Darren McGarvey: Social mobility? It’s the giraffe in the room

"It’s hard for affluent people, who benefit from a decisive emotional advantage, to conceive of such a life, where emotional volatility, and not merely lack of money, is the engine room of social immobility"

Can everybody stop using the phrase “social mobility” now please? The whole thing is just getting silly at this point. It’s like people who insist on calling nights “sleeps”, because it reconnects them to something comforting and juvenile about themselves. People who use the term “social mobility”, with a straight face, are like friends and family members who get common expressions wrong and end up saying things like “it’s a doggy dog world”, “to all intensive purposes” and “he did a complete 360”.

What we ought to be talking about – and what would be a far more accurate and useful thing to say – is social immobility. Yes, social immobility. That’s what the problem is: the extent to which no amount of hard graft or playing by the rules will result in a sudden, miraculous ascent up the social scale.

Darren McGarvey

To get a better idea of what social immobility means to someone near the bottom of the pile, living in conditions of poverty characterised by psychosocial stress, the ubiquitous threat of violence and constant financial insecurity, simply imagine a startled giraffe, with asthma, languishing in a pool of quicksand.

In fact, make it a baby giraffe calling for its mother. Like Bambi.

In this context, “social mobility” is keeping your head above the sand, while politicians take credit for the fact you have a long neck, while socially ambivalent voters who think poverty is a personality defect point to your long neck as proof that society is fair.

The depth of the swamp, how the giraffe got there, and the fact it has asthma are never adequately accounted for.

Now I realise, in Britain today, there remains a throng of ill-informed people who genuinely believe social mobility is real

We have even less to say about the central dilemma someone submerged in quicksand faces: their survival depends on staying exactly where they are. On not moving in any direction, whatsoever.

Is it any wonder that people, living in conditions of chronic emotional stress, become prey to physical, mental and emotional problems? Problems that find expression in myriad ways, in every area of a precarious life, from the classroom to the courtroom, from the doctor’s surgery to the dinner table.

DID YOU KNOW…

Last year, 27,000 people worldwide earned an income selling street papers, making a total of £23.4 million.

I’m not talking about the sort of stress people use as a form of inspiration from procrastination, or as gentle propulsion to get things done. I’m talking about living in a constant state of emotional fight or flight which renders a person incapable of discerning which aspects of their environments are threatening and which are supportive; an emotional state where reality is a wall of noise over which a person can barely hear themselves think, let alone embark on their own little capitalist hero-journey.

It’s hard for affluent people, who benefit from a decisive emotional advantage, to conceive of such a life, where emotional volatility, and not merely lack of money, is the engine room of social immobility. But that’s the national epiphany that must strike our collective consciousness should we wish to preserve the basic integrity of our increasingly divided society.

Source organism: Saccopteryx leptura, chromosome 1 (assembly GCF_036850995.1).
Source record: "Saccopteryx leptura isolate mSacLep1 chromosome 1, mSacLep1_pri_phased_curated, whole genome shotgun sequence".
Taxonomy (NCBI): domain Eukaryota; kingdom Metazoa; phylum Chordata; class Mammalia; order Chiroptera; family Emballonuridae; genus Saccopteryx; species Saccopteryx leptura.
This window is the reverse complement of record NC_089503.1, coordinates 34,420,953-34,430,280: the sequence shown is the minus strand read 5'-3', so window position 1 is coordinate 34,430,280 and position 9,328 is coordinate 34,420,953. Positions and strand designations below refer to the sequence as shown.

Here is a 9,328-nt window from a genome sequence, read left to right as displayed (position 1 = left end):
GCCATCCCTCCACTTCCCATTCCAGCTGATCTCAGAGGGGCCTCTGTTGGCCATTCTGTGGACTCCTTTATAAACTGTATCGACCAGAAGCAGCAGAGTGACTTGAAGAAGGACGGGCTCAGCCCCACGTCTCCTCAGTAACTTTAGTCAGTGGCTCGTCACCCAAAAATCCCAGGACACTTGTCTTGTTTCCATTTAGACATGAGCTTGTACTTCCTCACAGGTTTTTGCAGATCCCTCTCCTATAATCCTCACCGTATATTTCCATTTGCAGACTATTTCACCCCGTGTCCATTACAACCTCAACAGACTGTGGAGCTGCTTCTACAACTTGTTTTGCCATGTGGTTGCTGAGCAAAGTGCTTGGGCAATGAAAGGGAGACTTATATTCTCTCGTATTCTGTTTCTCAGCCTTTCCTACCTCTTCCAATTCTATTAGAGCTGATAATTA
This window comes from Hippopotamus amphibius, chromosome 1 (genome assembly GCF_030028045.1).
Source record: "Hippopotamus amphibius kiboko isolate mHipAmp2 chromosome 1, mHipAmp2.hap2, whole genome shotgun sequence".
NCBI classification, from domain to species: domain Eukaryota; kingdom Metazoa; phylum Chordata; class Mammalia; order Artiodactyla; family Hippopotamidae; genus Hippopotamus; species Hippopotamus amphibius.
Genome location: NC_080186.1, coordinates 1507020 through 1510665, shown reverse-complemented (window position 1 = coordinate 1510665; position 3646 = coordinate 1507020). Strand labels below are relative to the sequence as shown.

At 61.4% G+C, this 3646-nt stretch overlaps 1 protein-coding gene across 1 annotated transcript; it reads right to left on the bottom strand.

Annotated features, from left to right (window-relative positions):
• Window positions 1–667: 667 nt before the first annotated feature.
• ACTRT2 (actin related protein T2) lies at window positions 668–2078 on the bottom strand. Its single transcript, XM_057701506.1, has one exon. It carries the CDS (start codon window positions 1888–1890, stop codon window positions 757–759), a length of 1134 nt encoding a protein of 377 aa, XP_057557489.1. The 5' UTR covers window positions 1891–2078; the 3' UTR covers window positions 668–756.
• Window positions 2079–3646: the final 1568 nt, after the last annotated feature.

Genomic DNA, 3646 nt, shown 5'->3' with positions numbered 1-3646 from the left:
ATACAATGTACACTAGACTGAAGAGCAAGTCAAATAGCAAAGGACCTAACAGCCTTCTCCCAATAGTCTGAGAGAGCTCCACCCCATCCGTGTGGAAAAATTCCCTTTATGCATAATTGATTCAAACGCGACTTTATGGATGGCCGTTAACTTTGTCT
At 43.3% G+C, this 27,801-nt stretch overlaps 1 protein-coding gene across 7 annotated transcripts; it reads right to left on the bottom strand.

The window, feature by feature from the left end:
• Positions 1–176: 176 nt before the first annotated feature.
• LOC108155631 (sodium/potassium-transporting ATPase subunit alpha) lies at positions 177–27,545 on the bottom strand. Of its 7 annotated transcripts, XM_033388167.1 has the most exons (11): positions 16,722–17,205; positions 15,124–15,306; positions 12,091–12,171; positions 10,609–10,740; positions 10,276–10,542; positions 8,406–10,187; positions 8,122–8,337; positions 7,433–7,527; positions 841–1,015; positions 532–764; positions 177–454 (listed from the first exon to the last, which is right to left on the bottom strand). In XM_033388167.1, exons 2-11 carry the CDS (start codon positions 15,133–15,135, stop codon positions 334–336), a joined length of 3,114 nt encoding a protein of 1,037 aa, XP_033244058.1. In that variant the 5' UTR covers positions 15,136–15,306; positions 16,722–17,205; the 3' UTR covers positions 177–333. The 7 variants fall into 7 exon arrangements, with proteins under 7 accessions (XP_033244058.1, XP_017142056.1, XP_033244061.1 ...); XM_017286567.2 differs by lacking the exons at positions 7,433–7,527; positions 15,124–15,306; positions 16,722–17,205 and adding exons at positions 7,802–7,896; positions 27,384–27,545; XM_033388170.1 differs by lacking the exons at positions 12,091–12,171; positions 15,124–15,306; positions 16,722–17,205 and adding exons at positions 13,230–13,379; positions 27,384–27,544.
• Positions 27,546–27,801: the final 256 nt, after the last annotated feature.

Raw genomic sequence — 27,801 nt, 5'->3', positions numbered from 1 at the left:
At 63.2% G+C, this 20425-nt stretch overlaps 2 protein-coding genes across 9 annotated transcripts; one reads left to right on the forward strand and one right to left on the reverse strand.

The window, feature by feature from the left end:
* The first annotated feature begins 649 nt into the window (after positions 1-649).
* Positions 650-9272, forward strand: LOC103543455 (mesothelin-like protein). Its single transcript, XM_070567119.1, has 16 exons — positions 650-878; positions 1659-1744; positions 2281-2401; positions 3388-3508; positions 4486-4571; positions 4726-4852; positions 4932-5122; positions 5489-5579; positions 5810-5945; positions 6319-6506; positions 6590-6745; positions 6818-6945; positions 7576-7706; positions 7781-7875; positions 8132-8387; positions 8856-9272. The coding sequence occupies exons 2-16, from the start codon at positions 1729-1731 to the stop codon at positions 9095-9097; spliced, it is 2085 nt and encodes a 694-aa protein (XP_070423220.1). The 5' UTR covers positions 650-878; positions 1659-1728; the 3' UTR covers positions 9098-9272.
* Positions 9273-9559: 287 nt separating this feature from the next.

Now I realise, in Britain today, there remains a throng of ill-informed people who genuinely believe social mobility is real. That proof of its existence can be found wherever a person advances from a precarious life of being on benefits to an even more precarious life of in-work poverty.

Alan Milburn
Government social mobility adviser Alan Milburn led his team's walkout earlier this month

People who think social mobility was pioneered in the days of Charles Dickens, when children were socially mobile enough to manoeuvre the interior of a household chimney, armed with nothing but tuberculosis and a duster.

The tragic irony here, of course, being that social mobility has imbued these obstinate, politically enfranchised fools with unnaturally long lives, which they have malevolently dedicated to abbreviating everyone else’s.

I have insight into social immobility and its constituent parts, given my experience of family breakdown, unemployment, benefit dependency, alcoholism, addiction and homelessness. Even now, having overcome a lot of adversity, the stability of my life requires constant vigilance. On a personal level, what social immobility means to me is not being able to put many feet wrong without paying a heavy price. It means not being able to slip up without sliding all the way back to square one on the snakes and ladders board.

Social immobility is about more than money or education. It’s about overlapping adversity, compounded by a system presided over by well-meaning institutions populated by people who lack insight into poverty’s many subtleties. People who, for all their academic prowess, have yet to make the connection between social immobility and chronic emotional stress that would reframe the entire issue of social inequality for the 21st century. It’s important to recognise the great work many people do in the pursuit of social mobility. But anyone who thinks it’s still a thing, in a country where the very people tasked with making it happen have just walked out on the government, is very clearly having a giraffe.

Poverty Safari: Understanding the Anger of Britain’s Underclass by Darren McGarvey is out now (Luath, £7.99)